Your Comprehensive Mushroom Terminology Guide

Getting your mind around mushrooms can be complicated! Here is a little guide to some of the terminology commonly used in the world of mushrooms.


Abort - A mushroom that for some reason does not reach maturity.

Colonization - This is the process of the mycellium growing onto its substrate. As it “colonizes” the substrate it converts the carbon and nutrients into its tissues. It also produces antibiotics and other compounds to prevent other organisms from competing with it.

Culture - A culture is a specific strain of a fungus growing on a Petri plate. 

Flush - A flush is a fruiting event in which a single, various, or a cluster of mushrooms are produced.

Fruiting - Fruiting refers to the growth of the reproductive structure we know as mushrooms. Due to some resemblance with fruits, it is described as fruiting.

Fruiting Chamber - This is a special container used for fruiting mushroom kits. It helps increase humidity while allowing appropriate air exchange.

Inoculation - This is the process of introducing fungal mycellium into a new growth medium. For example, when making a grow kit you “inoculate” your substrate with spawn.

Incubation - Incubation is the time allowed for mycellium to colonize the substrate. It is essentially the growth phase of the mycellium

Liquid Culture - This is mycellium cultivated within a liquid growth medium. This is typically used for the production of spawn

Mycelium - This is the filamentous spider-web growth of the fungus. You can see this in the wild growing within the leaf litter or on fallen logs.

Mushroom Kit - This is how most gourmet mushrooms are cultivated. They are typically made of specialized mushroom grow bags filled with processed substrate and spawn.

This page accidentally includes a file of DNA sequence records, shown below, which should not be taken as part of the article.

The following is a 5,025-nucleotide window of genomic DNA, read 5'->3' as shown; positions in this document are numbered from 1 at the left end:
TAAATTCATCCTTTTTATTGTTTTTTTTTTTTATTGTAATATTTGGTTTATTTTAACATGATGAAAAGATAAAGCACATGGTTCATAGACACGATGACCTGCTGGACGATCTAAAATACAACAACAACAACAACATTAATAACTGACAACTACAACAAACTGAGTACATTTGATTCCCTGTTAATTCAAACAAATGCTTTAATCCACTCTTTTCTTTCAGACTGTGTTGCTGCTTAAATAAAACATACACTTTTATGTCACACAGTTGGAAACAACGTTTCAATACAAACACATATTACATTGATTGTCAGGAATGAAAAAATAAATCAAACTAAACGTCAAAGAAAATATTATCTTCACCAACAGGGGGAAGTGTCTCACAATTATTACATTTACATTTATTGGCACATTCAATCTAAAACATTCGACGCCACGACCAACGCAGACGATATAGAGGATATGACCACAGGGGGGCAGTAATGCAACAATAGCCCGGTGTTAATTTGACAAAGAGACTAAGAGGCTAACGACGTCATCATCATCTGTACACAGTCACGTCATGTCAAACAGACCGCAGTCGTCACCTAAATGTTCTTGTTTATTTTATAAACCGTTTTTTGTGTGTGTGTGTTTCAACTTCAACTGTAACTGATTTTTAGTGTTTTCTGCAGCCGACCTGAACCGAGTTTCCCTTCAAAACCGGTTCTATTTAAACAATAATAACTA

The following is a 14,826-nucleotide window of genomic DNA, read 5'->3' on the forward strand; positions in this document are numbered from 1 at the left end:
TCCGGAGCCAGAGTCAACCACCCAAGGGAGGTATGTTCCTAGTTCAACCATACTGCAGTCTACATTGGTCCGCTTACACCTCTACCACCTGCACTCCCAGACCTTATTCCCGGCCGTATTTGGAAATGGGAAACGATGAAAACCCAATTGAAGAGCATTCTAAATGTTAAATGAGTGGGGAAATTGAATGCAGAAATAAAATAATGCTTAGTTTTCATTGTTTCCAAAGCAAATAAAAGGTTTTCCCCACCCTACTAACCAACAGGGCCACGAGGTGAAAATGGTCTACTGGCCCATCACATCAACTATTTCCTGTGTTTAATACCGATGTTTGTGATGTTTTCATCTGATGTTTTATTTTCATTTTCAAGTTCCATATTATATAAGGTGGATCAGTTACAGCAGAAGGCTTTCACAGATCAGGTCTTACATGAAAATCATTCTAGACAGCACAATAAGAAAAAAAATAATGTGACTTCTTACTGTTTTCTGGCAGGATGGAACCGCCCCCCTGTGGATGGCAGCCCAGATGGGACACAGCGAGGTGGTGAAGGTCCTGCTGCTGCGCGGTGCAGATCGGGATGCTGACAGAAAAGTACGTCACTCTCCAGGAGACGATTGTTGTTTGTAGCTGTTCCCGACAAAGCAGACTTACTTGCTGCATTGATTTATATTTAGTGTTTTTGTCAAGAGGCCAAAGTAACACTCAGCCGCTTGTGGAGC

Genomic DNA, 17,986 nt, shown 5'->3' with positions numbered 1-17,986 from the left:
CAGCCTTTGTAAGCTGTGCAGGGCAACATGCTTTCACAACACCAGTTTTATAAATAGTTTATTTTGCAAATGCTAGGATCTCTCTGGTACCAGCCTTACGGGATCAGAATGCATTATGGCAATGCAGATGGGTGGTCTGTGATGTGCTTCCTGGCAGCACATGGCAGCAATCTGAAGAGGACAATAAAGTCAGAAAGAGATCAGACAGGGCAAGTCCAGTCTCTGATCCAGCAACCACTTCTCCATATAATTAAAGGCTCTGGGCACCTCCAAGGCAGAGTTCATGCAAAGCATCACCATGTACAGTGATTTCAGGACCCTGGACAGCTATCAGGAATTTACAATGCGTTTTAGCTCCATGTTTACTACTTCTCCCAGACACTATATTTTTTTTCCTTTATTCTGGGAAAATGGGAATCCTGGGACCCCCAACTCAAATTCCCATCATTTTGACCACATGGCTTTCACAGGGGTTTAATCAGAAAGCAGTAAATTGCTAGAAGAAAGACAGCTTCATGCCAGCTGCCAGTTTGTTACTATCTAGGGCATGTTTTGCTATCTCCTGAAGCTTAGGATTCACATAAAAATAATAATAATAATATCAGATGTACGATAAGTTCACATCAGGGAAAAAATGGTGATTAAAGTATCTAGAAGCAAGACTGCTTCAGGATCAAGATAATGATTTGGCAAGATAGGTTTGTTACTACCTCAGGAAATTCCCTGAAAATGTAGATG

Mycology - Is the science revolving around the study of fungi

Pins or Primordia - These are the small mycellium structures that appear at the beginning of the fruiting process. They are usually just small “pins” when they start, hence the common name.

Pasteurization - This is a process conducted to remove or eliminate most microorganisms from a substrate. This is most commonly conducted with hot temperatures or lime.

Sterilization - Sterilization resembles pasteurization but is more intensive. Its goal is to eliminate 99.9% of all microorganisms from the substrate. Sterilization is most often conducted with high heat and pressure as can be achieved with pressure cookers or auto-clave. Sterilization is used for the production of spawn, liquid cultures, or when using supplemented substrates.

Spawn - This is a material used for the process of inoculating a bulk substrate. It is typically made from grain or sawdust. It requires sterilization and must be inoculated under laboratory-like conditions.

Spores - Spores are the microscopic “seed-like” structures produced from mushrooms. These are dust-like and float in the air. They actually are more similar to pollen as they only contain half the genetic information of a mature individual.

Substrate - Substrate is a growth medium used in mushroom cultivation. Bulk-substrate is a term used to describe the final growth medium used when making a mushroom kit